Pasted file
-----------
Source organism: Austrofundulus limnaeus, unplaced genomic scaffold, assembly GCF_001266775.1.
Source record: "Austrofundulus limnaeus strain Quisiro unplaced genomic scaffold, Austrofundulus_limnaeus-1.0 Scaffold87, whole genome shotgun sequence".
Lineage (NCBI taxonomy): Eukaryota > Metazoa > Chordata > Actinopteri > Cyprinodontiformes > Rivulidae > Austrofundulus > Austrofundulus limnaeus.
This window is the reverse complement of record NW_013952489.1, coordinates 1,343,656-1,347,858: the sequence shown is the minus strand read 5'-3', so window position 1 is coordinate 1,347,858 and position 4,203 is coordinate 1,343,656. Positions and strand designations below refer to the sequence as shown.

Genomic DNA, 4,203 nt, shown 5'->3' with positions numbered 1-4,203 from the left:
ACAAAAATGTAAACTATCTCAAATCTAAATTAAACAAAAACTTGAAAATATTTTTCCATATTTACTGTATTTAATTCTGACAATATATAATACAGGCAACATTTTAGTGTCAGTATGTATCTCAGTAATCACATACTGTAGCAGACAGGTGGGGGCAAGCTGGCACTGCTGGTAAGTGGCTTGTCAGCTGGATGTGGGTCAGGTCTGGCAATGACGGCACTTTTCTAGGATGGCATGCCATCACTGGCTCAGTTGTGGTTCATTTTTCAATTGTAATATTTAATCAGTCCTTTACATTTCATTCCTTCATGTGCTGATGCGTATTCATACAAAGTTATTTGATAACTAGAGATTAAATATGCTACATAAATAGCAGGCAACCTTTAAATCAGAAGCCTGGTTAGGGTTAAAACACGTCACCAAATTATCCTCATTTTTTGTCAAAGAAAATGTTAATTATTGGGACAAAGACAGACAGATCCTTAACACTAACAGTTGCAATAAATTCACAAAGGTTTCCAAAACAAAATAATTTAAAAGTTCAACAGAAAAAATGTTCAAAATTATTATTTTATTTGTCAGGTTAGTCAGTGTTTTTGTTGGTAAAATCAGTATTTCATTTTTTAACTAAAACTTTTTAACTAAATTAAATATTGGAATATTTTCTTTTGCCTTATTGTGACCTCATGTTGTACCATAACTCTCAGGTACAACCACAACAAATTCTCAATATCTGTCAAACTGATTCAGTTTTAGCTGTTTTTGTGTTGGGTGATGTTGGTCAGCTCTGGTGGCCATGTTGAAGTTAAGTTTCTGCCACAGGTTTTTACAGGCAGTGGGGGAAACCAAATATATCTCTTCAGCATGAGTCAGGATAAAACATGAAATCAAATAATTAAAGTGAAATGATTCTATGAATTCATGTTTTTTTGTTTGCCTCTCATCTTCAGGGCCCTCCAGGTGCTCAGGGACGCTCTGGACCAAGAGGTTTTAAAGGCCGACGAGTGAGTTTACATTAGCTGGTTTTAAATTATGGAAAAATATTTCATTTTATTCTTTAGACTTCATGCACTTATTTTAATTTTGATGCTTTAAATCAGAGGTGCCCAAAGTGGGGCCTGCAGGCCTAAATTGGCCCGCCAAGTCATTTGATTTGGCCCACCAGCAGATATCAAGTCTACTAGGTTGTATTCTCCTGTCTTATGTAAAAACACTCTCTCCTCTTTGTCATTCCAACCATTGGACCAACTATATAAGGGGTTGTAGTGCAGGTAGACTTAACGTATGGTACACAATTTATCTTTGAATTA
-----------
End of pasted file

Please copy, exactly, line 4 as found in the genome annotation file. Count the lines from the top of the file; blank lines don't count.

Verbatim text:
This window is the reverse complement of record NW_013952489.1, coordinates 1,343,656-1,347,858: the sequence shown is the minus strand read 5'-3', so window position 1 is coordinate 1,347,858 and position 4,203 is coordinate 1,343,656. Positions and strand designations below refer to the sequence as shown.